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Lethbridge Herald Newspaper Archives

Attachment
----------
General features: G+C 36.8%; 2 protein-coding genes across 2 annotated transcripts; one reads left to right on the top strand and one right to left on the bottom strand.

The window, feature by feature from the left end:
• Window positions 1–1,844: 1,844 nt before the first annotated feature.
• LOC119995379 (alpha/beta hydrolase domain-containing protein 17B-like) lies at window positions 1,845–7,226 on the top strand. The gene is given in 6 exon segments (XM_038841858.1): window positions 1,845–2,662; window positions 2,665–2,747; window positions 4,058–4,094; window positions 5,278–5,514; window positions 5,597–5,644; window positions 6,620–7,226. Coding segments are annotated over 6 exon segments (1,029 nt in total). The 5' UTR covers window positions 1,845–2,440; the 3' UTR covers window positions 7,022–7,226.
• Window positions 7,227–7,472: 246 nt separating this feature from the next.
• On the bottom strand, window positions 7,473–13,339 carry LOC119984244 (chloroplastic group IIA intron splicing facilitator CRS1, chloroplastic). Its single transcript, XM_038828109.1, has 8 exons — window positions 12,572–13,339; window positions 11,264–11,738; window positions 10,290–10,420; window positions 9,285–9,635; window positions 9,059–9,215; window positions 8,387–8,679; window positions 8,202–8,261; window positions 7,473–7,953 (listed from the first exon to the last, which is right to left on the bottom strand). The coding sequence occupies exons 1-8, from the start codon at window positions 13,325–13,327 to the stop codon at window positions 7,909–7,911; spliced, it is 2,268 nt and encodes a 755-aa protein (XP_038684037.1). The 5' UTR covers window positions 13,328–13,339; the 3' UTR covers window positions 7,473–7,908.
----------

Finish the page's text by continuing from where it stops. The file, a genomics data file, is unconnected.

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Lethbridge Herald, The (Newspaper) - October 5, 1974, Lethbridge, Alberta Brief from disabled sets out case for transport for handicapped Transportation is the key to effective integra- tion of the handicapped into society, says a brief from Disabled on the Move to go to city council Monday. The group recommends to council that the city lease and operate a four-van fleet of handi-buses for a trial period of one year at an estimated cost of An estimated 366 people could use the service, says the group and four vans would be required to meet the estimated demand "If time and effort and money are spent on medical and vocational rehabilitation and on measures to make public buildings accessible, and society still continues to deny the han- dicapped the right of equal access to inexpensive public transportation and therefore condemns these people to confinement in their residences; then, in a tragic sense, the rehabilitation process is a waste and a cruel joke has been played on the handicapped person says the group's brief. "If a handicapped or elderly person confined to a wheelchair or with limited mobility cannot go out into his community due to transportation barriers, then he cannot live a normal life "He is prevented from going out to shop, seek and hold employment, attend recreational and cultural functions, visit friends. "In short, he is unable to do some things which most people consider part of a normal life The car, says Disabled on the Move's brief, could be a solution to the transportation problems of some handicapped people, but many who are physically able to drive a car cannot af- ford to purchase one Taxis are a poor alternative, the brief adds, and not just because of the expense involved. "If a handicapped person is in a wheelchair and cannot transfer himself into a taxi, many taxi drivers will refuse to take him. "Sometimes, even if a person can transfer himself, a driver will still refuse the trip because he dislikes having to load the wheelchair into the trunk of the taxi "Most people confined to wheelchairs have either personally encountered or know of in- stances involving others in which taxi drivers have driven away when they found out that the person requiring a taxi was in a wheelchair or have bitterly complained while loading the person and his wheelchair "This is a fairly common occurence." In asking for four vans, Disabled on the Move estimates 157 individuals would require such a service at any given time. In terms of potential use, there are 310 in- dividuals, not totally independent in nursing homes, 100 individuals in the Lethbndge Aux- iliary Hospital and 400 in active treatment hospital beds who might potentially use the ser- vice. If only one-fifth of the total can realistically be considered potential users, then this increases usage to 316 individuals, the brief says. In addition there, are an estimated 50 to 100 in- dividuals with quadriplegia, multiple sclerosis, cerebral palsy, muscular dystrophy and other permanent disabilities, as well as those people with temporary disabilities, it says. Disabled on the Move has gone so far as to work out an operating schedule for the service with four vans on during peak hours and two dur- ing less busy hours, so that the service would be available from 7 a.m. to 11 p.m on weekdays and Saturday and 9 a.m to 10 p.m on Sunday. The group notes that the large sums of money now spent by voluntary agencies, handicapped individuals and government departments and agencies for transport to and from medical ap- pointments, physiotherapy, vocational training courses, and certain recreational activities would be saved if cheap convenient public tran- sit were available "Finally, one cannot put a monetary value on the social and psychological benefits which would result for numerous handicapped and elderly persons if accessible inexpensive public transit were available, but these benefits are nevertheless extremely it says YOUNGSTERS ABOUND IN CAPRI'S SITTING ROOM Officials check bowl babysitting Lethbridge social, workers seeking guidance from their Ed- monton superiors to determine the legal status of babysitting services offered by two city bowling alleys. Both Capri and Holiday Bowl offer weekday unlicensed babysitting ser- vices to women bowling in morning and afternoon leagues. The majority of women bowlers have opted for the "free" service and claim to be satisfied with the facilities and care their youngsters receive. At the Capri more than 600 women bowl weekly. On an average after- noon some 40 youngsters, children aged one through five, play and mill about the floor of a 30- by 12-foot room while infants are put out of traffic's way in six wooden cribs suspended from one wall and in five floor-standing cribs. Some of the infants wail inter- mittently. Others look bewildered or sleep despite the surrounding hubub. Friday afternoon at the Holiday Bowl where a somewhat smaller room contains three of the "wall cribs" and five floor models 16 children, including a wide-eyed six- month old, waited out the three hours of their, mothers' bowling. THREE SITTERS The Capri babysitting room is staffed by three adult female sitters at all times. The Holiday, which seldom handles more than 28 children at a time hires only one supervisor. The bowling alleys provide some toys for the children, but do not serve snacks or refreshments during the two-and- one-balf to three-hour stint The Capri child care workers show films regularly. The Holiday did so once, but the projector is currently broken. "Almost all bowling alleys provide some kind of a babysitting service for the female says R. J. Brown, manager of the Holiday. "We've been doing it for 14 years. We have about 150 women in our league and are probab'v handl- ing about 40 children a week." "I've got 100 women bowling here right said Ray MacDonald, manager at the Capri alleys, when interviewed Thursday. "That's 20 leagues, and there've been only two women who have ever come to me and complained." Although his alley has offered babysitting for 10 years to "bowling Mr. Macdonald. like Mr. Brown, maintains he is not operating a daycare or nursery centre since he does not solicit clients from outside the bowling leagues, does no' Advertise and charges Ihe rrcthe-s rithing above the basic 55 to ceTf -rniTyees 790.000 tso.000 700.000 50.000 TOTS OF ALL AGES MINGLE AT HOLIDAY BOWL I Agencv staffs UW bd Total today Prfnous total 1 Objective Unibed way TOM FERGUSON Ferguson cuts civic ties Monday It will be business as usual Monday when the city council elected in 1971 meets for the last time Their final agenda is short, but it includes presentation of a brief from representatives of Disabled on the Move seek- ing a public transport system for the handicapped, and a communication from the city solicitor on the contentious truck routes question. The new council which will assemble for the first time on the Monday following the Oct. 16 civic election will inherit several matters from the out- going council Monday's agenda shows nine "laid on the table" items including such matters as an industrial development policy statement tabled July 29 for further discussion, and the city hall expansion proposal tabled until capital budget dis- cussions. In addition, there are 13 items under "unfinished business" including a request made by Aid. Vera Ferguson in January for a report on overall traffic patterns and flow in the city: a report by Dec. 31 of this year from the traffic department on a pedestrian crossings policy: a report from the special com- mittee set up by council in May to look at off street parking: and appointments to a committee to deal with future rate revisions by Calgary Power Ltd., and to a committee to set up terms of reference concerning land annexations. There'll be at least two new faces on the new council six incumbents are seeking re fierivn hut rme vacancy has existed since Chick Ch-Chester resigned from council in April, 1973. and Aid. Tom Ferguson is not seeking re-election For Aid Ferguson. Mon- dav's meeting will mark the 3 >ie career devoted ,v t jnnuding the tf-cc -cars as alderman. He lopped Jljo polls in 1971 Aid Ferguson was ap- pointed city clerk May became city manager in December. 1957. retiring in 1970 ;